October 11th, 2020
“I’m just having a bit of a tough time, I don’t need therapy”
- Social Anxiety
- Grief and Bereavement
In the past 5 - 10 years, there has been a definite shrinking of the stigma surrounding mental health. We have become better at talking about how we’re feeling and encouraging our friends and family to do the same.
However, whilst steps have been taken in the right direction, the idea of therapy is still something that many find too far outside of their comfort zone. Aside from the valid concerns about price and accessibility, there is a hesitance to seriously consider therapy, even if they are not satisfied with their mental health.
There are many misconceptions about what therapy is and is for - and this may hold people back from seeking psychological interventions. Some people can be worried that by deciding to have therapy they will appear ‘crazy’ or as if there is something severely wrong with them. Alternatively, people may think their problems are not serious enough to warrant help.
In reality, therapy is used for a wide range of issues - treating an array of mental health conditions with varying levels of severity, as well as helping people with the challenges life throws at them. Whilst some require more immediate support, many people that choose to have therapy simply want to get the most out of their lives.
There is no real ‘bad reason’ to decide to try therapy. If there’s a part of you that thinks you might benefit from it, then it’s worth trying - simple as that. You have recognised that there are elements of your life that you would like to see improvement in and whether they are huge or minor, therapy can help you achieve that.
When catching up with 5 of our therapists earlier this year on misconceptions around therapy, our Clinical Director Dr Nicky Hartigan made a very apt comparison: “If you think about how we view our physical health, we don’t tend to leave things to the point of crisis. If we were in pain, we’d probably notice and do something about it. If we were finding ourselves eating McDonald’s every night, we’d probably notice and do something about it.
For whatever reason, we don’t always apply the same process to our mental health. We think we have to wait until we are really in trouble before we consider speaking to a professional when actually, just as with physical health, catching things early on would be far better for us.”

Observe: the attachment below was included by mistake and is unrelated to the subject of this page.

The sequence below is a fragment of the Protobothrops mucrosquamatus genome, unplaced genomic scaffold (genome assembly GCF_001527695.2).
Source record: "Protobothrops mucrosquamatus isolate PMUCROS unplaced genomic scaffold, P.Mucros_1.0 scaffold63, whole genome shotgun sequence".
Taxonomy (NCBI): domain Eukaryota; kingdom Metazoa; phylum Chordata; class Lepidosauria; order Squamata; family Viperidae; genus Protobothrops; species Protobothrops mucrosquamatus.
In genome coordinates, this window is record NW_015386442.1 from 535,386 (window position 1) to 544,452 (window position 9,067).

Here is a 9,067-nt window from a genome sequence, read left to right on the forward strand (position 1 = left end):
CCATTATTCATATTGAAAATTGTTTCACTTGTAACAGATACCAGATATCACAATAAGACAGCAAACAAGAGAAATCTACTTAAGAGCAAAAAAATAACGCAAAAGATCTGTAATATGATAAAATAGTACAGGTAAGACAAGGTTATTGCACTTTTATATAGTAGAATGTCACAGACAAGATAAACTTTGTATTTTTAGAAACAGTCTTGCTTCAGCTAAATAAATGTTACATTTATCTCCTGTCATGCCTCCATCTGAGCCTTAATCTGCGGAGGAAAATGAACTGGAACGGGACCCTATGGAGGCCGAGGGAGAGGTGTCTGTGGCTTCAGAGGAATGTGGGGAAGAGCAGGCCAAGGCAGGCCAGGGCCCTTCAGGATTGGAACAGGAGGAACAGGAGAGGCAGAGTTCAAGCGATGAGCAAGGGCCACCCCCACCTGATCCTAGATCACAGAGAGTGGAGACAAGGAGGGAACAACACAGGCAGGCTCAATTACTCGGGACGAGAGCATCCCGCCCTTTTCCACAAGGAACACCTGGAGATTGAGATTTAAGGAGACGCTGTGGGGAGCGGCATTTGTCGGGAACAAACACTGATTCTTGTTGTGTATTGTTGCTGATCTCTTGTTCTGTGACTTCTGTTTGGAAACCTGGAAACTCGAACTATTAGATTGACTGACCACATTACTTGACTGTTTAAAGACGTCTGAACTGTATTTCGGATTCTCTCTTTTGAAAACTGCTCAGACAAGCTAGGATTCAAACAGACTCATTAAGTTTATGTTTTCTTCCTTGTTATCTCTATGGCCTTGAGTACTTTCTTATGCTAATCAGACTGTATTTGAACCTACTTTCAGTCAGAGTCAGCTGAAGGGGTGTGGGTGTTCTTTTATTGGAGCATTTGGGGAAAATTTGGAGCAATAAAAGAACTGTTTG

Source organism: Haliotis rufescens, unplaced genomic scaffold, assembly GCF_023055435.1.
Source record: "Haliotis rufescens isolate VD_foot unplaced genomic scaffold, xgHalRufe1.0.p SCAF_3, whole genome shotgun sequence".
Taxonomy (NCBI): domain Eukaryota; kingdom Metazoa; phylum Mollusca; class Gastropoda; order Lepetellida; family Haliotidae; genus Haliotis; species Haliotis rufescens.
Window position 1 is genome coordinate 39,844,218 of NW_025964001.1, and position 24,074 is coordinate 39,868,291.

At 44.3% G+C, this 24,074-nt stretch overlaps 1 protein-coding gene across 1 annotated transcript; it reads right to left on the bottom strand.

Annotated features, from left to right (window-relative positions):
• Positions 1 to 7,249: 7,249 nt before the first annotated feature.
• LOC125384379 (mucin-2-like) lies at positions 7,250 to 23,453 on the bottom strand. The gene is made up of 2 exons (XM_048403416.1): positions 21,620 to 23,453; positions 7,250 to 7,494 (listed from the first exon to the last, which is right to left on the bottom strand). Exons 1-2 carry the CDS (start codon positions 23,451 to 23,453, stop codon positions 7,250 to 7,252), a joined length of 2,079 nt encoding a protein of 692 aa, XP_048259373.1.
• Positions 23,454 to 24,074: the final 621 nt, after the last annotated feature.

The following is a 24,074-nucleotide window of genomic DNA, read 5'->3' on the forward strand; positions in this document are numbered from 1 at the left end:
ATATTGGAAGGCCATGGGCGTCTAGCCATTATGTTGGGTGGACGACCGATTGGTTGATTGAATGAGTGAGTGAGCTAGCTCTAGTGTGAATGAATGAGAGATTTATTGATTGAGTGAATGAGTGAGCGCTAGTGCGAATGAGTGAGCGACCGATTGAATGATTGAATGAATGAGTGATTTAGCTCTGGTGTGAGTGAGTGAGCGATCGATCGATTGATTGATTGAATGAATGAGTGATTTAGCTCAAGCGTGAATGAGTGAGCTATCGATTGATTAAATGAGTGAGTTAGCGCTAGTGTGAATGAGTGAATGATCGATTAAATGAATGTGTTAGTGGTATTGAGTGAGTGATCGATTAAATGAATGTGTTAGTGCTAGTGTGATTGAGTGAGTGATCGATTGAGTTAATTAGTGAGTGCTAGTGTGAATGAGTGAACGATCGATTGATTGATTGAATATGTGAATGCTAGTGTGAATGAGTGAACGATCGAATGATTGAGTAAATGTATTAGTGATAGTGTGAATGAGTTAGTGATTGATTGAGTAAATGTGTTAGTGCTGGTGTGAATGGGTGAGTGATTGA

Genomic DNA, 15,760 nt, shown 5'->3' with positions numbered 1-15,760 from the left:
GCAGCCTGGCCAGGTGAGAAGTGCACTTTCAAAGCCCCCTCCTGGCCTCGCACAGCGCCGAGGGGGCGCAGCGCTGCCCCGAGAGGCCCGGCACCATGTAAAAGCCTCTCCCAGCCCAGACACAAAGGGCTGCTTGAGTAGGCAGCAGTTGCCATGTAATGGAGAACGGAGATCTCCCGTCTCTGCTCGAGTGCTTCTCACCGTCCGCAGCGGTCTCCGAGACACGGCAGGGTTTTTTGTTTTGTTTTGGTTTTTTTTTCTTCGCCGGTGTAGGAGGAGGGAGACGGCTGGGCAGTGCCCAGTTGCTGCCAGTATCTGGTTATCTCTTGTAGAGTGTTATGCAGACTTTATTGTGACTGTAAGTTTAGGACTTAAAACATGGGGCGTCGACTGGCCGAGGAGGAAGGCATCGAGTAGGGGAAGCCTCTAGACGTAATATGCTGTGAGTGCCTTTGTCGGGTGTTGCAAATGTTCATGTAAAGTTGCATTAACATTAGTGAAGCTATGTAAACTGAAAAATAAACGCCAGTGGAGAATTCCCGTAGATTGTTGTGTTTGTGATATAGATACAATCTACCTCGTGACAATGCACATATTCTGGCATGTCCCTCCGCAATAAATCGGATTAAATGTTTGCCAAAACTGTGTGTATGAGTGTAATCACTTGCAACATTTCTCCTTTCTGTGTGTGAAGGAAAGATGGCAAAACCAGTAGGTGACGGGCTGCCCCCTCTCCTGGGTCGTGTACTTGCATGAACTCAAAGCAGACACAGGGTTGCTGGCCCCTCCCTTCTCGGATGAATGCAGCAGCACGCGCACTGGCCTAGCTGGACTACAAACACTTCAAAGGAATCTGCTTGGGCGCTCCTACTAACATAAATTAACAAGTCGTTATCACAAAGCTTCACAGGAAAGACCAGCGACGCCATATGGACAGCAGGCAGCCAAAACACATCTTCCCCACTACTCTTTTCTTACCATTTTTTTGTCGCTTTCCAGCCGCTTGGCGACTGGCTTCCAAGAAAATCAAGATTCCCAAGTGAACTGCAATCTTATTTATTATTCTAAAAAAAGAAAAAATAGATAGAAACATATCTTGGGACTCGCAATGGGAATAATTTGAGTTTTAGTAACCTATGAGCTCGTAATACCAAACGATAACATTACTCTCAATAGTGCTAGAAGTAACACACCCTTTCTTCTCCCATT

There’s no fixed timeline
Another important point to remember is that if you decide to try therapy, you’re not signing yourself up for a weekly session for the rest of your life. Whilst some will opt for longer-term treatment, this should not be viewed as the norm. In fact, therapists point out that there are times when they will recommend ending therapy.
CBT therapist Dr Ekta Mansukhani told us earlier this year “endings can be challenging but there are circumstances in which people can become a little bit dependent on therapy. My door is always open, but there are times when I say to people that continuing with therapy wouldn’t be in their best interest as they need to use the skills they’ve learnt on their own. We can always review after a short period, but people shouldn’t think of therapy as something that never ends.”
For many, a handful of sessions can give them everything they need to approach life in a different way and cause the improvements they want to see. There are even some modern approaches which state that just one session can be hugely beneficial.
Sometimes a good long chat with someone close to you can have the world of difference on your mental health. So can exercise, new activities and a whole host of other things. Therapy is there for when these options are unavailable or are not having the desired effect.
If it still seems a bit daunting to you, try to remember the following:
- The only thing having therapy says about you is that you want to get the most out of your life. It is a positive, willful change, not a weakness.
- There is no reason anyone needs to know you’re having therapy anyway. Online therapy enables you to speak to someone at a time and place private to you.
- There’s no harm in trying it. If you give it a go once and don’t think you’re ready for it, what have you lost? Considerably less than you potentially stand to gain.
If you’re interested in trying therapy, message us at firstname.lastname@example.org and we can talk you through how it works.